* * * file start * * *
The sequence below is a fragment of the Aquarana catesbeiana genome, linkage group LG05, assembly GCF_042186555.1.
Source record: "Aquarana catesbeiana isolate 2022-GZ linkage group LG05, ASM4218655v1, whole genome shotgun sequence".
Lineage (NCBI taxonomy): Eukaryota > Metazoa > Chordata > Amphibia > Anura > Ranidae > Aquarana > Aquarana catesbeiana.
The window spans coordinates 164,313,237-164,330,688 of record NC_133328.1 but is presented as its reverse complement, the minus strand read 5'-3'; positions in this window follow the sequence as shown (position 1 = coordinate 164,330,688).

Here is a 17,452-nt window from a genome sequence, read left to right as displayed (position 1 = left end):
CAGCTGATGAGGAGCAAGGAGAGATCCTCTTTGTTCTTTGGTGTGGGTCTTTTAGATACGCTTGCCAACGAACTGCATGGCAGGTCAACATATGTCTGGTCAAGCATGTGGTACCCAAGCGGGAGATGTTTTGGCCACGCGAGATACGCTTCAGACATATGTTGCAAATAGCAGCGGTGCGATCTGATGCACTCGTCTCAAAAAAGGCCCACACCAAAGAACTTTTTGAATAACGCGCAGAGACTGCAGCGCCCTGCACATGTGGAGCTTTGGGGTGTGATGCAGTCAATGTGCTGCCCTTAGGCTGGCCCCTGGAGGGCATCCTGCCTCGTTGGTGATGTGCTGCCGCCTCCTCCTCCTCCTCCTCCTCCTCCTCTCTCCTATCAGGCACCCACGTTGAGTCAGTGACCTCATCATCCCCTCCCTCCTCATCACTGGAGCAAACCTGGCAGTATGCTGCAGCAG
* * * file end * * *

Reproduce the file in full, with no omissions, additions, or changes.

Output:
The sequence below is a fragment of the Aquarana catesbeiana genome, linkage group LG05, assembly GCF_042186555.1.
Source record: "Aquarana catesbeiana isolate 2022-GZ linkage group LG05, ASM4218655v1, whole genome shotgun sequence".
Lineage (NCBI taxonomy): Eukaryota > Metazoa > Chordata > Amphibia > Anura > Ranidae > Aquarana > Aquarana catesbeiana.
The window spans coordinates 164,313,237-164,330,688 of record NC_133328.1 but is presented as its reverse complement, the minus strand read 5'-3'; positions in this window follow the sequence as shown (position 1 = coordinate 164,330,688).

Here is a 17,452-nt window from a genome sequence, read left to right as displayed (position 1 = left end):
CAGCTGATGAGGAGCAAGGAGAGATCCTCTTTGTTCTTTGGTGTGGGTCTTTTAGATACGCTTGCCAACGAACTGCATGGCAGGTCAACATATGTCTGGTCAAGCATGTGGTACCCAAGCGGGAGATGTTTTGGCCACGCGAGATACGCTTCAGACATATGTTGCAAATAGCAGCGGTGCGATCTGATGCACTCGTCTCAAAAAAGGCCCACACCAAAGAACTTTTTGAATAACGCGCAGAGACTGCAGCGCCCTGCACATGTGGAGCTTTGGGGTGTGATGCAGTCAATGTGCTGCCCTTAGGCTGGCCCCTGGAGGGCATCCTGCCTCGTTGGTGATGTGCTGCCGCCTCCTCCTCCTCCTCCTCCTCCTCCTCTCTCCTATCAGGCACCCACGTTGAGTCAGTGACCTCATCATCCCCTCCCTCCTCATCACTGGAGCAAACCTGGCAGTATGCTGCAGCAG